Contemporaneous to the sudden eruption of the latter philosophical anti-systems, an earthquake is happening in music and art culture. By the late ’60s of the breakdown of the romanticism (but simultaneous complacency and ‘peace and love’ mantras) of hippie culture, there begins to become visible a more underground sound, look and meaning-making, perhaps most obviously associated with the US. Bands such as The Velvet Underground (with links to Warhol) and The Stooges articulate a post-hippie anger and ennui that at the same time baulks against easy solution panaceas. In this, such a music underground connects back to the late nineteenth century existential duality of Verlaine and others (Rimbaud, Lautréamont, Mallarmé).

Interestingly one of the most seminal bands who emerge at this time namechecks Verlaine. The band Television with their singer, ‘Tom Verlaine’ (originally Tom Miller). Television are important as a proto-punk phenomenon for several reasons, not least in that they connect back (especially through Verlaine’s aesthetic commitments) to the jazz improvisation which much of the punk movement eschewed (this jazz improv aspect also links them to the Beat poets). If Patti Smith’s obsession with Rimbaud is well known, then her former lover Thomas Miller himself had chosen his stage name, Tom Verlaine, in reference to the other half of the scandalous couple formed by Rimbaud.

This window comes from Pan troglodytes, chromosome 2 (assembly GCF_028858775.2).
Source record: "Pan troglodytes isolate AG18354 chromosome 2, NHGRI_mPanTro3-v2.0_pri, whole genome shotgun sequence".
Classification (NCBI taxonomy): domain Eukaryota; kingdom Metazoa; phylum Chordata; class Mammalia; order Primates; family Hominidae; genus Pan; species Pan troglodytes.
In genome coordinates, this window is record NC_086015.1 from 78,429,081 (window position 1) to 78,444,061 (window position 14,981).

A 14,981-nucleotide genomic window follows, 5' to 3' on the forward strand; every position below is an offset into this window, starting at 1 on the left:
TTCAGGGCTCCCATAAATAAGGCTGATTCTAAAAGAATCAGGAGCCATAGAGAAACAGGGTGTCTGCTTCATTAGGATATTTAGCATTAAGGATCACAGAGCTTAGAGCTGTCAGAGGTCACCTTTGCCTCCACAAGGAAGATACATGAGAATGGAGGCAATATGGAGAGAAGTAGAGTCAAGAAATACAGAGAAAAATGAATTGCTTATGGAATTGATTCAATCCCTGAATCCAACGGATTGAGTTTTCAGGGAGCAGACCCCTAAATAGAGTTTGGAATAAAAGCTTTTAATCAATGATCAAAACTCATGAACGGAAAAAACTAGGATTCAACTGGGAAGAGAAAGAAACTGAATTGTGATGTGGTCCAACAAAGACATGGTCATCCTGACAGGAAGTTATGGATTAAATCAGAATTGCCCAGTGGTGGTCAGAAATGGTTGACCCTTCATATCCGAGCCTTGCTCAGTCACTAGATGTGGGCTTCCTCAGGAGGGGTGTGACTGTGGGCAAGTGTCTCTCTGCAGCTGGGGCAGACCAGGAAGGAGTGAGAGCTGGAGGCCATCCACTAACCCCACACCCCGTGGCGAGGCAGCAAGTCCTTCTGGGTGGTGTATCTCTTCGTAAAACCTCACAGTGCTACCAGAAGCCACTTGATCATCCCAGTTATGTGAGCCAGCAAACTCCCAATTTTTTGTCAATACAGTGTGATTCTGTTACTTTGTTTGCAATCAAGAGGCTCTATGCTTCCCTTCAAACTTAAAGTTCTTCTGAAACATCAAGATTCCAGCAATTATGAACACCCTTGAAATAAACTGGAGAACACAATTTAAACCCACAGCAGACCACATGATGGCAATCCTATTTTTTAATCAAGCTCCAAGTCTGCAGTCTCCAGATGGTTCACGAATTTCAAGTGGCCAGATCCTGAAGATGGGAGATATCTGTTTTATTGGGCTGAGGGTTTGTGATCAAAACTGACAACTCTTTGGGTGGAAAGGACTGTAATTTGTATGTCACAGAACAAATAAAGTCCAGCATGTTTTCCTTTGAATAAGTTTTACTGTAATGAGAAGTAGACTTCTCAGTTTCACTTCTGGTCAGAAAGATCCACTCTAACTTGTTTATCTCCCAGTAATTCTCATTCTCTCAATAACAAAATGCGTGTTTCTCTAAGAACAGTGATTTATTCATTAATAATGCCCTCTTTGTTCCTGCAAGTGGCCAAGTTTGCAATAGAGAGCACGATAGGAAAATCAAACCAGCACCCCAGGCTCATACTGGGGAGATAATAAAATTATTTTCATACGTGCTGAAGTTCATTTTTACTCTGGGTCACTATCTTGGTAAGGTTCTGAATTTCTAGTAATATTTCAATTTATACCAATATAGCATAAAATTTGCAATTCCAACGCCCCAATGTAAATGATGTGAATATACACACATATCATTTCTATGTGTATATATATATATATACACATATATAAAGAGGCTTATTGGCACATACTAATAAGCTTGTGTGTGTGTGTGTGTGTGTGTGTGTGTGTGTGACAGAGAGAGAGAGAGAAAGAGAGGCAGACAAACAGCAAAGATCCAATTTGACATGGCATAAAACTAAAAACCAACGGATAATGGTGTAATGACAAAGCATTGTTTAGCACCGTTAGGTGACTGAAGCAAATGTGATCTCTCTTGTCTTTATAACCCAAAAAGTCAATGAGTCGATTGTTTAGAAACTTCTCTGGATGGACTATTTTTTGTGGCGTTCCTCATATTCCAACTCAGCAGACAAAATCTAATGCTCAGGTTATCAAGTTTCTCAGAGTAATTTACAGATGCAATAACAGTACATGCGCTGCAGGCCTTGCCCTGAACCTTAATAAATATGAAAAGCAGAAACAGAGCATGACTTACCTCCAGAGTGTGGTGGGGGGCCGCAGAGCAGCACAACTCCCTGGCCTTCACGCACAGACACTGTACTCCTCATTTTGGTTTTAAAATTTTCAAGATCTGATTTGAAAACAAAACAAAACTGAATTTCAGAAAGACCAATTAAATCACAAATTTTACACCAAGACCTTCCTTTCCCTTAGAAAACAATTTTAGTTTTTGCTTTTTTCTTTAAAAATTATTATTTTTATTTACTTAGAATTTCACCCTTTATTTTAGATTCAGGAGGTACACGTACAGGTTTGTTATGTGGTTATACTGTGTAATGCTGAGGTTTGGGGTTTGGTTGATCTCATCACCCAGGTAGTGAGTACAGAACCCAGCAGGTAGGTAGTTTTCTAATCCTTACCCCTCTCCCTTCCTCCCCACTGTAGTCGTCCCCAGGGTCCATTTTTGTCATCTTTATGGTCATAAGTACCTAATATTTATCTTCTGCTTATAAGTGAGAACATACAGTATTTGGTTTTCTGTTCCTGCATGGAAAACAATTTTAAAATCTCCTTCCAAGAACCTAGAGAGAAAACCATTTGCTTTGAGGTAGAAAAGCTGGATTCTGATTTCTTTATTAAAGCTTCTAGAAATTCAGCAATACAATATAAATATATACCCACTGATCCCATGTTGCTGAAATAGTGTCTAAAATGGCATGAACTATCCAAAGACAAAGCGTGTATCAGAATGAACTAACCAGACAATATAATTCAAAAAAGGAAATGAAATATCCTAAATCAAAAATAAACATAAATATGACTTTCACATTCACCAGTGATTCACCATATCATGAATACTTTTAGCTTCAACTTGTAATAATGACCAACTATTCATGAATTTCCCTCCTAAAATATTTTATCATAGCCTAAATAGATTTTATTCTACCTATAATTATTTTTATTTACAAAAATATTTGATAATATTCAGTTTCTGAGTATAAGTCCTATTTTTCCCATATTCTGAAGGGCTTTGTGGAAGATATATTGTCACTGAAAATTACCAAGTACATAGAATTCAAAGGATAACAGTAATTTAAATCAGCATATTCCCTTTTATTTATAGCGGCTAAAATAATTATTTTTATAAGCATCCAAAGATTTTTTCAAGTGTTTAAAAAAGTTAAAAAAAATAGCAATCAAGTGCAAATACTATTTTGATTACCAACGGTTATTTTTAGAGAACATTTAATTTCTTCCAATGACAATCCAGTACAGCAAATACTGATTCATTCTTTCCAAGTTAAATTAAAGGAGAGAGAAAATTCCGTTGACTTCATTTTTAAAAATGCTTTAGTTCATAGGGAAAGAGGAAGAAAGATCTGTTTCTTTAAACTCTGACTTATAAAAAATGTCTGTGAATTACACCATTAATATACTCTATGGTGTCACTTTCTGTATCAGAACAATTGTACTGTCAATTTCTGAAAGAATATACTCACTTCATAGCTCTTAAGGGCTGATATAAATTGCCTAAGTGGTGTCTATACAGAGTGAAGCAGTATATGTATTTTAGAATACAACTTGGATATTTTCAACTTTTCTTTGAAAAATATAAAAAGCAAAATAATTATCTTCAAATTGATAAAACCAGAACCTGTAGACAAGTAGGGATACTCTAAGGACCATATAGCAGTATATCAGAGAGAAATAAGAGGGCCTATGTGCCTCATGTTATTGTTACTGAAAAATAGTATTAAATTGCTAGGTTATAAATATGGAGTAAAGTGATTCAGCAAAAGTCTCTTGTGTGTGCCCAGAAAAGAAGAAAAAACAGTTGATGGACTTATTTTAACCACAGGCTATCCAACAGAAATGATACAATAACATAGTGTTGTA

Both the band Television led by Miller aka Verlaine and the original poet occupy analogous breaks with what went before in their respective milieus. In the case of the poetry, Verlaine’s poetry of symbolism occupies a crucial cusp between an earlier literature and the modernists such as James Joyce and T.S. Eliot. Both the latter become absorbed in French poetry through the influence of Arthur Symon’s key text The Symbolist Movement in Literature, originally published in 1899 (Symons 2021) and its central focus on the Image in poetics. Symons also links Symbolism to the aesthetics of Decadence and this will be important in the run-on to Television and proto-punk (in that punk has always had a somewhat paradoxical yet complicit relation to Decadence). Symons translated Verlaine and Mallarmé into English and had met with the Symbolist poets in person in Paris as well as with Decadent writers such as J.K. Huysmans during the 1890s. He was also on familiar terms with Irish Decadent and Mystic writers exiled in London or Paris, most notably Oscar Wilde and W. B. Yeats. At the heart of this Symbolist/Decadent vision for Symons is a liberation of art from moral stricture and prescription: ‘I deny that morals have a right of jurisdiction over it. Art may be served by morality, it can never be its servant. Thus, the principles of art are eternal’ (Symons 2021).